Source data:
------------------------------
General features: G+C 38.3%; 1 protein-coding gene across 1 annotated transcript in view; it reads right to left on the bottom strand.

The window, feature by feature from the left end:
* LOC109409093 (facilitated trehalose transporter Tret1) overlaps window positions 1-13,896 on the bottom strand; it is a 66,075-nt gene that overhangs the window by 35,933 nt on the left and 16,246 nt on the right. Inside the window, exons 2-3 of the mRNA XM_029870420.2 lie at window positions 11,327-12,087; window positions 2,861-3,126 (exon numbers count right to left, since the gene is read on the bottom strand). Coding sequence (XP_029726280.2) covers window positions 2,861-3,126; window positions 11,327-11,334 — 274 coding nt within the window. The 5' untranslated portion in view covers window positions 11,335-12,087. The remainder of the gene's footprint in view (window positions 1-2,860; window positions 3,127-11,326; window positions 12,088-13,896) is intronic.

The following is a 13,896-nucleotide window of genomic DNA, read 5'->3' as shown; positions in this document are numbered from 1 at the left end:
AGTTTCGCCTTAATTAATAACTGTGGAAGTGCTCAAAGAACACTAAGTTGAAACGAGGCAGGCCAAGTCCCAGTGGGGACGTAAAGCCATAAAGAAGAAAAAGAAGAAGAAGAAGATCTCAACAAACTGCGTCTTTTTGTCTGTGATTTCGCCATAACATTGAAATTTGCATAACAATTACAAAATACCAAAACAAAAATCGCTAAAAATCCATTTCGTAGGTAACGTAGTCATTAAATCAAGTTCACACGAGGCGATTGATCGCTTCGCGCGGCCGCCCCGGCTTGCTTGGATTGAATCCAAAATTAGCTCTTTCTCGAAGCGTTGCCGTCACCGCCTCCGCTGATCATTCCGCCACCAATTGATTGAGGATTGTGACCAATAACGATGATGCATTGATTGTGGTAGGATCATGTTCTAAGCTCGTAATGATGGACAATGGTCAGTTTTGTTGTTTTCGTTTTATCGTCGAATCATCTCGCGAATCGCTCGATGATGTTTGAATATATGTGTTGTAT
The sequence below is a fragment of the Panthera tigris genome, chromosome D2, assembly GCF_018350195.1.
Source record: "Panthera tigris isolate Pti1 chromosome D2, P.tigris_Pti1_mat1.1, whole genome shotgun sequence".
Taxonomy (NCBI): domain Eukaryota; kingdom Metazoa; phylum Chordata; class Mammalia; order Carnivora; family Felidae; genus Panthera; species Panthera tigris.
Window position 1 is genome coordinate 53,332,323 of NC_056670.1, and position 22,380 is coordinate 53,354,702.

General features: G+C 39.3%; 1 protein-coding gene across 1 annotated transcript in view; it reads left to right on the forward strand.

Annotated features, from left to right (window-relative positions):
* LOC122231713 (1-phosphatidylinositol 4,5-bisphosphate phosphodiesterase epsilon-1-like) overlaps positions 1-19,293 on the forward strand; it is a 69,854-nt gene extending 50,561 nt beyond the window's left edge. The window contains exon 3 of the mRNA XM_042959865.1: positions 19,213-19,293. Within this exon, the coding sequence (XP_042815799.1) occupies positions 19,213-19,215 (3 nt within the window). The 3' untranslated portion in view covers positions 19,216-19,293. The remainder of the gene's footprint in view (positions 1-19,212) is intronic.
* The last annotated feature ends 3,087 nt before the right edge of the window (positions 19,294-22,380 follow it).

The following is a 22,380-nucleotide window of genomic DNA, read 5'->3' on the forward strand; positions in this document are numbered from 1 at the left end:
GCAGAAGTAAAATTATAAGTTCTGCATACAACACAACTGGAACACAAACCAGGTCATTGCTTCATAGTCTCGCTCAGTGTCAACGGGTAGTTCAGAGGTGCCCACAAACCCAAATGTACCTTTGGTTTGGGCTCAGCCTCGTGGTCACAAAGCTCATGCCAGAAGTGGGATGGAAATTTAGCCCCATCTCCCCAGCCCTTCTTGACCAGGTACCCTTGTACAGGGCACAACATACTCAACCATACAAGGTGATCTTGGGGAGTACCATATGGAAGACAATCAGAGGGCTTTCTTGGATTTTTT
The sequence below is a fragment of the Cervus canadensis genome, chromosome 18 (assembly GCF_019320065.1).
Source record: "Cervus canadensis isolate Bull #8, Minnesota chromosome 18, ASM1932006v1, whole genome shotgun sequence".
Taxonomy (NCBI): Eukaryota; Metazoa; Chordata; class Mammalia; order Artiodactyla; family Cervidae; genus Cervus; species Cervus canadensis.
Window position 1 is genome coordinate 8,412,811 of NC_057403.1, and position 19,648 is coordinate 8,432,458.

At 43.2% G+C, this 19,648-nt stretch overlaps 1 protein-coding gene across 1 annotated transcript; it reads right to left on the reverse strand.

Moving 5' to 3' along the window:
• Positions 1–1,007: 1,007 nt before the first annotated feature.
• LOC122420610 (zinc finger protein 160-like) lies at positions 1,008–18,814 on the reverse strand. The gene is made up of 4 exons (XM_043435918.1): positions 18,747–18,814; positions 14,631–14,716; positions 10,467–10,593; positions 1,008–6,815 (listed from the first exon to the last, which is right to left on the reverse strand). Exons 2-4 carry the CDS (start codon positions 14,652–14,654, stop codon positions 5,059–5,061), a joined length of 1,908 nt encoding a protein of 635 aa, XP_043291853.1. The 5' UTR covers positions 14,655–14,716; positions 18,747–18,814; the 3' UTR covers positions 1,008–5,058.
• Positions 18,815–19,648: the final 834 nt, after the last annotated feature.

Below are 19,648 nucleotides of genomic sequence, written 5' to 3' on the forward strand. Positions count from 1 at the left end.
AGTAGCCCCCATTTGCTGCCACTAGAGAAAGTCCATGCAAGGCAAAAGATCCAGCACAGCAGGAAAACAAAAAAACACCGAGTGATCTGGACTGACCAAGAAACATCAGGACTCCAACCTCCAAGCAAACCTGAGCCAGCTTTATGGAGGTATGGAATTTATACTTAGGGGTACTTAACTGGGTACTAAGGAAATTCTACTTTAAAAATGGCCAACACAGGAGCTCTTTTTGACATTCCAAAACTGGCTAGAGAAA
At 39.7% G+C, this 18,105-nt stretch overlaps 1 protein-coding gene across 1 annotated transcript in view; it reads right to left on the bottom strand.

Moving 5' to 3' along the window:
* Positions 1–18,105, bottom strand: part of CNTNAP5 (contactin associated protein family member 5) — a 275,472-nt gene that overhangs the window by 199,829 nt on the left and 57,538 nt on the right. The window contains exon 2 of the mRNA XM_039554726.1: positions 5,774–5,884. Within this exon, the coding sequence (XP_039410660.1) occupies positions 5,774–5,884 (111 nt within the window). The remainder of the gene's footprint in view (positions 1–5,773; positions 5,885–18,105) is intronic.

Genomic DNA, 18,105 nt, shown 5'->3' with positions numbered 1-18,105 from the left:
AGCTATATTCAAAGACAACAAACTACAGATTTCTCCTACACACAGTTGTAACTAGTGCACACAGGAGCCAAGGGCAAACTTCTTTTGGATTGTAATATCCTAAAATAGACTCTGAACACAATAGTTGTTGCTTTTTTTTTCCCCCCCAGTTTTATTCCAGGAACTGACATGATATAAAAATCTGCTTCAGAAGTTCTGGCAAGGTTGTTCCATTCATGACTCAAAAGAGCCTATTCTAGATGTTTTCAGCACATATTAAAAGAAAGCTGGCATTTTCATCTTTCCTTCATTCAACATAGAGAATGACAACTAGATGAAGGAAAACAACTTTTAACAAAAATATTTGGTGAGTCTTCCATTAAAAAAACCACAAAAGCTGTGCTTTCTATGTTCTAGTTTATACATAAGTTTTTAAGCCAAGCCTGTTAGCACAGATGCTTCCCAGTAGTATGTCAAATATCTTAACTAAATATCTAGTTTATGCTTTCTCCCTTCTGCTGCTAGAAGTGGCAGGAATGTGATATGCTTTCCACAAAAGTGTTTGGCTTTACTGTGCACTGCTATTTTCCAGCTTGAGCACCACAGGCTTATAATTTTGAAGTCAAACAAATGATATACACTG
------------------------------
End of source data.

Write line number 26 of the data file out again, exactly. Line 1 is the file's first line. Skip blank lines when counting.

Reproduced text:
AGTAGCCCCCATTTGCTGCCACTAGAGAAAGTCCATGCAAGGCAAAAGATCCAGCACAGCAGGAAAACAAAAAAACACCGAGTGATCTGGACTGACCAAGAAACATCAGGACTCCAACCTCCAAGCAAACCTGAGCCAGCTTTATGGAGGTATGGAATTTATACTTAGGGGTACTTAACTGGGTACTAAGGAAATTCTACTTTAAAAATGGCCAACACAGGAGCTCTTTTTGACATTCCAAAACTGGCTAGAGAAA